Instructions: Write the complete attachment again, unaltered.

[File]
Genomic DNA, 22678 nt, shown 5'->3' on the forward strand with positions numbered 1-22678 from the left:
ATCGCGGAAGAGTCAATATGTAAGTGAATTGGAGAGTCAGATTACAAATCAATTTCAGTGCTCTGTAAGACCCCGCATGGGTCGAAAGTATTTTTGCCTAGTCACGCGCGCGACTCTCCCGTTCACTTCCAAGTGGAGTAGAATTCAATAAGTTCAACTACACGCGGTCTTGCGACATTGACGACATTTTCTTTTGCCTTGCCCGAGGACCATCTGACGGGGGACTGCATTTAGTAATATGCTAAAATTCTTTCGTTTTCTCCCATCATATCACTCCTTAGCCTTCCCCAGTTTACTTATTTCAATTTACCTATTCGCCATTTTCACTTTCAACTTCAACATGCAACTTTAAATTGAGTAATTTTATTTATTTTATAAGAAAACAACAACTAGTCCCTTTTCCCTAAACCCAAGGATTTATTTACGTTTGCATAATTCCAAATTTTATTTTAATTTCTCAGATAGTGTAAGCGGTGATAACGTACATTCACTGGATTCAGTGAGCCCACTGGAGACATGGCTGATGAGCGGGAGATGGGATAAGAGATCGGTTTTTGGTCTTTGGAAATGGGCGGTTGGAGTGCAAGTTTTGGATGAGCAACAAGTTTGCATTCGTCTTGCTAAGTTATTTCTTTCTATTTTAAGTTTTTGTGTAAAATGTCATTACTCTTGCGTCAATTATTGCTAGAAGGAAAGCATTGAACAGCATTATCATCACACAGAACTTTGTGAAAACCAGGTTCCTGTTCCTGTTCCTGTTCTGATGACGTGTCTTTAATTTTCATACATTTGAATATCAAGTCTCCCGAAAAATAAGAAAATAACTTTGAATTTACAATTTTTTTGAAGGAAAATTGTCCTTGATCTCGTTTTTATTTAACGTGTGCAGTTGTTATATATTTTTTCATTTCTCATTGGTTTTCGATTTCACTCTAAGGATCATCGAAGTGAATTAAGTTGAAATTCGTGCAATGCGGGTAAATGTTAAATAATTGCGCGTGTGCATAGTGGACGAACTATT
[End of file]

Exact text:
Genomic DNA, 22678 nt, shown 5'->3' on the forward strand with positions numbered 1-22678 from the left:
ATCGCGGAAGAGTCAATATGTAAGTGAATTGGAGAGTCAGATTACAAATCAATTTCAGTGCTCTGTAAGACCCCGCATGGGTCGAAAGTATTTTTGCCTAGTCACGCGCGCGACTCTCCCGTTCACTTCCAAGTGGAGTAGAATTCAATAAGTTCAACTACACGCGGTCTTGCGACATTGACGACATTTTCTTTTGCCTTGCCCGAGGACCATCTGACGGGGGACTGCATTTAGTAATATGCTAAAATTCTTTCGTTTTCTCCCATCATATCACTCCTTAGCCTTCCCCAGTTTACTTATTTCAATTTACCTATTCGCCATTTTCACTTTCAACTTCAACATGCAACTTTAAATTGAGTAATTTTATTTATTTTATAAGAAAACAACAACTAGTCCCTTTTCCCTAAACCCAAGGATTTATTTACGTTTGCATAATTCCAAATTTTATTTTAATTTCTCAGATAGTGTAAGCGGTGATAACGTACATTCACTGGATTCAGTGAGCCCACTGGAGACATGGCTGATGAGCGGGAGATGGGATAAGAGATCGGTTTTTGGTCTTTGGAAATGGGCGGTTGGAGTGCAAGTTTTGGATGAGCAACAAGTTTGCATTCGTCTTGCTAAGTTATTTCTTTCTATTTTAAGTTTTTGTGTAAAATGTCATTACTCTTGCGTCAATTATTGCTAGAAGGAAAGCATTGAACAGCATTATCATCACACAGAACTTTGTGAAAACCAGGTTCCTGTTCCTGTTCCTGTTCTGATGACGTGTCTTTAATTTTCATACATTTGAATATCAAGTCTCCCGAAAAATAAGAAAATAACTTTGAATTTACAATTTTTTTGAAGGAAAATTGTCCTTGATCTCGTTTTTATTTAACGTGTGCAGTTGTTATATATTTTTTCATTTCTCATTGGTTTTCGATTTCACTCTAAGGATCATCGAAGTGAATTAAGTTGAAATTCGTGCAATGCGGGTAAATGTTAAATAATTGCGCGTGTGCATAGTGGACGAACTATT